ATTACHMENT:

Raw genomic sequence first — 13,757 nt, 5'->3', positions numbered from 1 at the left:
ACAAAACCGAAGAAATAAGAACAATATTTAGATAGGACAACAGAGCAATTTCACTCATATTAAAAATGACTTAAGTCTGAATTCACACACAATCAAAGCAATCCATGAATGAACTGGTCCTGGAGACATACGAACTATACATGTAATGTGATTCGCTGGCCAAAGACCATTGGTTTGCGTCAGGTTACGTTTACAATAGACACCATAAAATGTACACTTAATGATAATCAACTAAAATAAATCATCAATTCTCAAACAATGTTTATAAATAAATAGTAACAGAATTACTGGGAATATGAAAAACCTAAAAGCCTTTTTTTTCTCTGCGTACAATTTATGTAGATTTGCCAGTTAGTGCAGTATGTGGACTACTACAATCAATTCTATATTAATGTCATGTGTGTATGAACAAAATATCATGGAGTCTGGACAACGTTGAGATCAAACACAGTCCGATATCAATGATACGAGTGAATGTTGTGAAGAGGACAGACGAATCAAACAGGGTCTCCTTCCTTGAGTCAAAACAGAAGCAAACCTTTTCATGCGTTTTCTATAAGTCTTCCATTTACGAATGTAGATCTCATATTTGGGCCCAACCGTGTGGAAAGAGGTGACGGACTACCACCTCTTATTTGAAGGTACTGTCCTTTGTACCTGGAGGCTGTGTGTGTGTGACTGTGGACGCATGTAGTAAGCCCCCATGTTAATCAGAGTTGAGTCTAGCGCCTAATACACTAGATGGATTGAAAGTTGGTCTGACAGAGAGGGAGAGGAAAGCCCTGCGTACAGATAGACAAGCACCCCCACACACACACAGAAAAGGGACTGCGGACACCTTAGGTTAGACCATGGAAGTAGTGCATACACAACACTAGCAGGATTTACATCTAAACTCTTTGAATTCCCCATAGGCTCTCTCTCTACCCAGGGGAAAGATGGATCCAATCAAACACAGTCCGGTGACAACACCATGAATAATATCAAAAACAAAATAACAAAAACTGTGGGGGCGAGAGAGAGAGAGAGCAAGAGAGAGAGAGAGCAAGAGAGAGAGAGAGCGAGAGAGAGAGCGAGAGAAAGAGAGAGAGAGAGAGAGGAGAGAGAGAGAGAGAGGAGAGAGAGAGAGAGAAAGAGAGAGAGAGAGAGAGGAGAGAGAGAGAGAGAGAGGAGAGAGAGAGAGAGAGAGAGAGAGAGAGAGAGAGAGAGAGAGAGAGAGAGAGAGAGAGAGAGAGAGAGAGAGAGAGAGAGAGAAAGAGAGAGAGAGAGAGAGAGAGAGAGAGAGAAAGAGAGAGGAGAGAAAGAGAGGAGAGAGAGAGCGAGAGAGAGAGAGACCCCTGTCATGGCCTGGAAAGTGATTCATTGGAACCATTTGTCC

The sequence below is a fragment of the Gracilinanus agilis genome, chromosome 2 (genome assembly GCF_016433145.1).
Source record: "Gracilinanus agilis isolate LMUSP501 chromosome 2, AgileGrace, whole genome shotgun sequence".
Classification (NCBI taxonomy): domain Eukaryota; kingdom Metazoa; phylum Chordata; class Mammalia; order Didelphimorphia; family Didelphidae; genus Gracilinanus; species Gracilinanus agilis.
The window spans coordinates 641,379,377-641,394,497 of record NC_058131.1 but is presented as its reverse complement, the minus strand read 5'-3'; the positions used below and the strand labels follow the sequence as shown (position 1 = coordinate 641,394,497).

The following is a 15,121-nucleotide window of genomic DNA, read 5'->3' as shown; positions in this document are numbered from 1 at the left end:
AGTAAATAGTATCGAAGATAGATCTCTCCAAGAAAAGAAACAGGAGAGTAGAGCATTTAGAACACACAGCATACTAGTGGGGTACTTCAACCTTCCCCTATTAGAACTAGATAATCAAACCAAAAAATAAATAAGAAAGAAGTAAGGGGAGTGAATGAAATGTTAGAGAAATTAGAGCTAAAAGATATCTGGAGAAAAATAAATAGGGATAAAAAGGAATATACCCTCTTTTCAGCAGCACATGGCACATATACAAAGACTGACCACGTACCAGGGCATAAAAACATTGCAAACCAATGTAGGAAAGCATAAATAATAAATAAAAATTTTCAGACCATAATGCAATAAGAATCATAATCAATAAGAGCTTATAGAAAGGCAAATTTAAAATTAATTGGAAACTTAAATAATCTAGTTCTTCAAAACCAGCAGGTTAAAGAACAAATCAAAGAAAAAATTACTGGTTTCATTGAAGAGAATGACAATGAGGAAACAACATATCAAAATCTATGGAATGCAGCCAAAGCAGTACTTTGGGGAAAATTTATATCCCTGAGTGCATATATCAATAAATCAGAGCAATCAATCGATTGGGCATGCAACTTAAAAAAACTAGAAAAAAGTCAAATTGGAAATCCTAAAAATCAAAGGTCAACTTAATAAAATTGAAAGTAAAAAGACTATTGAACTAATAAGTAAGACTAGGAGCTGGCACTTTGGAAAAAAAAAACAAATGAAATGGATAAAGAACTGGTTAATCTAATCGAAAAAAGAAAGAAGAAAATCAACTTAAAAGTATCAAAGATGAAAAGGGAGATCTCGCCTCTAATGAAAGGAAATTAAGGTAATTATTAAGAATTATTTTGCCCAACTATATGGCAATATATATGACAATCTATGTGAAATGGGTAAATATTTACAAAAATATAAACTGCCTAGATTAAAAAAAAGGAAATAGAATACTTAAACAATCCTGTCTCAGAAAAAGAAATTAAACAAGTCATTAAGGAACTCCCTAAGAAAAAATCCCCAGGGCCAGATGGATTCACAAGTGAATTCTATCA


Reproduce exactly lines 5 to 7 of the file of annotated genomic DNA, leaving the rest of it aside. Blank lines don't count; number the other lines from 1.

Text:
Classification (NCBI taxonomy): domain Eukaryota; kingdom Metazoa; phylum Chordata; class Mammalia; order Didelphimorphia; family Didelphidae; genus Gracilinanus; species Gracilinanus agilis.
The window spans coordinates 641,379,377-641,394,497 of record NC_058131.1 but is presented as its reverse complement, the minus strand read 5'-3'; the positions used below and the strand labels follow the sequence as shown (position 1 = coordinate 641,394,497).

The following is a 15,121-nucleotide window of genomic DNA, read 5'->3' as shown; positions in this document are numbered from 1 at the left end: